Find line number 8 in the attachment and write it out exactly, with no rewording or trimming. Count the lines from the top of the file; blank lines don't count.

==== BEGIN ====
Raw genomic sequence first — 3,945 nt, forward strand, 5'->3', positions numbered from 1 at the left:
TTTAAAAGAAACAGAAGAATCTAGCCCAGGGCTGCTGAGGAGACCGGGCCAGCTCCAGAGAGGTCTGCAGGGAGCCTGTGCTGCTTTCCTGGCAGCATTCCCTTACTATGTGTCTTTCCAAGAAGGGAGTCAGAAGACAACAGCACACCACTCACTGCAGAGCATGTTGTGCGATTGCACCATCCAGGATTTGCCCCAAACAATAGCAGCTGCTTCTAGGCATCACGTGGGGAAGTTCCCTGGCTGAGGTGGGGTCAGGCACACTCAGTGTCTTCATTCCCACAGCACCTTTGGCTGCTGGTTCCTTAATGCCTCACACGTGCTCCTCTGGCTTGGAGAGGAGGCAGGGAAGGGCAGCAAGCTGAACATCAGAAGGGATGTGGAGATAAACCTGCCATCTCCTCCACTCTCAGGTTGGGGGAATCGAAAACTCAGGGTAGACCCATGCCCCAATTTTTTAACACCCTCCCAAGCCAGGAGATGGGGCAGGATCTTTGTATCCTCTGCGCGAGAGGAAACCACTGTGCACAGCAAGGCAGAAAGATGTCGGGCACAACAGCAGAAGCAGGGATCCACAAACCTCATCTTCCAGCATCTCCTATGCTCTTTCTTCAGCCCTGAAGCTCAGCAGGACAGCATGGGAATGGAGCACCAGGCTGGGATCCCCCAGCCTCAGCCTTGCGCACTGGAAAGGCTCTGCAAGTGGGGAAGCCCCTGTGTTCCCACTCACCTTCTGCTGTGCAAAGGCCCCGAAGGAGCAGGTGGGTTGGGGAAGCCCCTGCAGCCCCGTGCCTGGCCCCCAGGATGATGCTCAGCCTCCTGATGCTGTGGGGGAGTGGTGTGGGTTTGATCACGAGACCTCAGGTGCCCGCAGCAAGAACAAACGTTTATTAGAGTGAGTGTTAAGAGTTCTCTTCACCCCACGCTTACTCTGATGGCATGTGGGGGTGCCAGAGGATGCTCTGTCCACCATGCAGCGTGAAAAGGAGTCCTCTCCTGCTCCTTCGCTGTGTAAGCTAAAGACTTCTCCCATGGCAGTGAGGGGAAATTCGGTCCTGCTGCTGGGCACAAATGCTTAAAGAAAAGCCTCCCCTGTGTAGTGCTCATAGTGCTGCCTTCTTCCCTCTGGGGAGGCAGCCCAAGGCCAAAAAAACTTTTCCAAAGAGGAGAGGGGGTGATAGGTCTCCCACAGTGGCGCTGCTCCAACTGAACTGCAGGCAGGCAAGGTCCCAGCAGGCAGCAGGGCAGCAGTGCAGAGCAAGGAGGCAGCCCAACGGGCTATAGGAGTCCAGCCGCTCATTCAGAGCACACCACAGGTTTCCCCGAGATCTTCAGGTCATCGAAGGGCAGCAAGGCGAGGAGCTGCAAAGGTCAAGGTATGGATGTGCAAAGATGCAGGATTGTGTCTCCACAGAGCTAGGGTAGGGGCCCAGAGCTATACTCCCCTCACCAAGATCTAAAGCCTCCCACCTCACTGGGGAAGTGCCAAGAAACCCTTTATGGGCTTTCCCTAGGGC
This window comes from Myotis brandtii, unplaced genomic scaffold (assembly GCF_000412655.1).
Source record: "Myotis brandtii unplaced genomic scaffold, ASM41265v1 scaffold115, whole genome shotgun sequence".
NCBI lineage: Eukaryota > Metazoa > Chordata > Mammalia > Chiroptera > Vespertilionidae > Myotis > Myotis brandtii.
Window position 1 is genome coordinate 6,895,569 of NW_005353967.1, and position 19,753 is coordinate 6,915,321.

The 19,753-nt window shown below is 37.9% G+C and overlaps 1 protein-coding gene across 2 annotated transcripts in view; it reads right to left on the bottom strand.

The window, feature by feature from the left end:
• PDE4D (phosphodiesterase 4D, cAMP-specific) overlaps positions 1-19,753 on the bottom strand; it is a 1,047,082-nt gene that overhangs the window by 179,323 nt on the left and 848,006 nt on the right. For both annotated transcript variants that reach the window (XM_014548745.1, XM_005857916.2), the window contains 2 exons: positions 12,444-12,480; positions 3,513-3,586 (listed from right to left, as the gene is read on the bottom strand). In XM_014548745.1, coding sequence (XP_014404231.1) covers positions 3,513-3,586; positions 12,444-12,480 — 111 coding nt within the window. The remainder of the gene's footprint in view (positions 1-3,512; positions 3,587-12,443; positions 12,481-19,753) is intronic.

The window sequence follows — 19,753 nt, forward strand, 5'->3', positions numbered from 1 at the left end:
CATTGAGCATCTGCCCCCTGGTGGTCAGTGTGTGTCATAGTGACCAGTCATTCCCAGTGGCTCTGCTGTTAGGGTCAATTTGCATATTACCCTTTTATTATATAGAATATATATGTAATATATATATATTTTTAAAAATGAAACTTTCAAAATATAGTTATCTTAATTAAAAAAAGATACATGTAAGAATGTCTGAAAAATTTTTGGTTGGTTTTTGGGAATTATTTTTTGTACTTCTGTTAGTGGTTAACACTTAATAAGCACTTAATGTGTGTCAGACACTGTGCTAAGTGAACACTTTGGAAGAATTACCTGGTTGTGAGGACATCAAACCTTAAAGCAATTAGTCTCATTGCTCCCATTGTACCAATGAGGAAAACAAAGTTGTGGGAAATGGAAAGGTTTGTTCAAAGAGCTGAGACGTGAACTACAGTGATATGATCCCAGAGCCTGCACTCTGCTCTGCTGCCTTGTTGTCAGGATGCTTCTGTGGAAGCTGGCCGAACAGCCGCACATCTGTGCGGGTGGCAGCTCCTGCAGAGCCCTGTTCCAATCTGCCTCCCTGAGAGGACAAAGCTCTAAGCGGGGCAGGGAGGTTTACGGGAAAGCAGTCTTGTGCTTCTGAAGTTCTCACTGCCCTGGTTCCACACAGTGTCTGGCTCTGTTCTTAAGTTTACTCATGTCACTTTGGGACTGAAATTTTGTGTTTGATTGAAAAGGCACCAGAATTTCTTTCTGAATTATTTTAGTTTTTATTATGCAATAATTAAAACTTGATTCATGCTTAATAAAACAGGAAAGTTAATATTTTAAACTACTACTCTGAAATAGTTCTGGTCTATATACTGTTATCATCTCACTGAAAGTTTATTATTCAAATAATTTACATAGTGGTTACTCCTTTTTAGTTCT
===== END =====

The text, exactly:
The window, feature by feature from the left end: